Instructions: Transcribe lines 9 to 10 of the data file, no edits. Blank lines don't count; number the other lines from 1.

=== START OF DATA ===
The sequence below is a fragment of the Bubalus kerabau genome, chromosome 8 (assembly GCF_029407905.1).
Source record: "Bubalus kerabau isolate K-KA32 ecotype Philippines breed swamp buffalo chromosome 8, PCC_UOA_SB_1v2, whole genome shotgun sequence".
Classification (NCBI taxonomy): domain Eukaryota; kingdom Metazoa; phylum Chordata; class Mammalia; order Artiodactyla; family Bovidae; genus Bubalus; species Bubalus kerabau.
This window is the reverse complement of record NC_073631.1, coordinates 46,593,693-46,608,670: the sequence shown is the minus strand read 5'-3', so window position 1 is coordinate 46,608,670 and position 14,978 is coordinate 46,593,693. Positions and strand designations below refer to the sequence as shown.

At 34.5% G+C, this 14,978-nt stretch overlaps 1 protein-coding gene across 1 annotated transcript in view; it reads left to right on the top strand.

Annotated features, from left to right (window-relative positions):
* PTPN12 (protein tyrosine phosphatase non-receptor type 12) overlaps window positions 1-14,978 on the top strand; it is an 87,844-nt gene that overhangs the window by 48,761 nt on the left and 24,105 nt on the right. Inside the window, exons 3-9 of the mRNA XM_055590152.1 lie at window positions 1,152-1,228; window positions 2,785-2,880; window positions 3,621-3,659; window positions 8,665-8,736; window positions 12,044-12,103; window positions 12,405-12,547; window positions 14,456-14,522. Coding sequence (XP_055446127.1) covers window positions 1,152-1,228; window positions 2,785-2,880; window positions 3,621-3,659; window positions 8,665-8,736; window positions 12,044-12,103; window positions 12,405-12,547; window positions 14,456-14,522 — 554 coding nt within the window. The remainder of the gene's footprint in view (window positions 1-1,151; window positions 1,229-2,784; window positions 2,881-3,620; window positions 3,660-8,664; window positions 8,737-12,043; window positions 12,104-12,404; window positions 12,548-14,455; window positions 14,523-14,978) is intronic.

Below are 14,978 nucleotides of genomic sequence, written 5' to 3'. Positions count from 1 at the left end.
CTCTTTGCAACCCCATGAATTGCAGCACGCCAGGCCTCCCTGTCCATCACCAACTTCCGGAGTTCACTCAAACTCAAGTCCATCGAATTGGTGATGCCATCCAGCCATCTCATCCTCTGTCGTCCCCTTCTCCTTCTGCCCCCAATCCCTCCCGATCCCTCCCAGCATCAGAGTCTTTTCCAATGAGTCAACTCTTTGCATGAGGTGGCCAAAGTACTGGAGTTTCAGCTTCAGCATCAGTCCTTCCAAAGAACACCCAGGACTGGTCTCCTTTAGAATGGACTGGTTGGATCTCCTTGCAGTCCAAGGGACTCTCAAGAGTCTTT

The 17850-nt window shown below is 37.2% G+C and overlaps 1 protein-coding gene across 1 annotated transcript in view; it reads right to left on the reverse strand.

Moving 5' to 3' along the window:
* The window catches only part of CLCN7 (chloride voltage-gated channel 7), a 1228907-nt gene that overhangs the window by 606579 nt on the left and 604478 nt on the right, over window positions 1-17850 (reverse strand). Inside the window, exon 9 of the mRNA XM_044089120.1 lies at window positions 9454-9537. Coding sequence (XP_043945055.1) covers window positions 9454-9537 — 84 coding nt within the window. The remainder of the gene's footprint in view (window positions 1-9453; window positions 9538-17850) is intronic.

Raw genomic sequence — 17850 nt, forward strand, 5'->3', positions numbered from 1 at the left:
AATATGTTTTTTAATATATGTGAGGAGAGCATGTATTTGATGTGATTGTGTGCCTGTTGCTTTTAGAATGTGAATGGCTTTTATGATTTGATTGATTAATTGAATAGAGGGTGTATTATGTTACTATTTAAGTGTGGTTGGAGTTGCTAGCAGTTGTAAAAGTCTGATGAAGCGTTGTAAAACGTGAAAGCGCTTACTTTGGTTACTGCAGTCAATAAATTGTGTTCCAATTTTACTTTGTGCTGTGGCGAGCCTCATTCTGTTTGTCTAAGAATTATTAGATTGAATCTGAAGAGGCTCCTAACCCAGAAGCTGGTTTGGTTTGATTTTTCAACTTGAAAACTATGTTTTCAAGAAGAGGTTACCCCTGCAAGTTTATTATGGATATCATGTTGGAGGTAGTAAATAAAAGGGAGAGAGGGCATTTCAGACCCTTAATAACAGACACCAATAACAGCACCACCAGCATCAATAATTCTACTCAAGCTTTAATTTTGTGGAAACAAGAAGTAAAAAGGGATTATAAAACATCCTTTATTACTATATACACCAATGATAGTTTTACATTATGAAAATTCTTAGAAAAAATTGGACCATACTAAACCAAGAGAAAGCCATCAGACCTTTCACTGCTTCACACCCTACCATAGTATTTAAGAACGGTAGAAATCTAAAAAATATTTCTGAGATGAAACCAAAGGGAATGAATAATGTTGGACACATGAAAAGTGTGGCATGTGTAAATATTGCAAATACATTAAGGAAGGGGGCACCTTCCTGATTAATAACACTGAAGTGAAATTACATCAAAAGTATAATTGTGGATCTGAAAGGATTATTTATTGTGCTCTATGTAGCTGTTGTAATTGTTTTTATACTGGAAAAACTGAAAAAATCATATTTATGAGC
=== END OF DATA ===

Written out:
CTCTTTGCAACCCCATGAATTGCAGCACGCCAGGCCTCCCTGTCCATCACCAACTTCCGGAGTTCACTCAAACTCAAGTCCATCGAATTGGTGATGCCATCCAGCCATCTCATCCTCTGTCGTCCCCTTCTCCTTCTGCCCCCAATCCCTCCCGATCCCTCCCAGCATCAGAGTCTTTTCCAATGAGTCAACTCTTTGCATGAGGTGGCCAAAGTACTGGAGTTTCAGCTTCAGCATCAGTCCTTCCAAAGAACACCCAGGACTGGTCTCCTTTAGAATGGACTGGTTGGATCTCCTTGCAGTCCAAGGGACTCTCAAGAGTCTTT

The 17850-nt window shown below is 37.2% G+C and overlaps 1 protein-coding gene across 1 annotated transcript in view; it reads right to left on the reverse strand.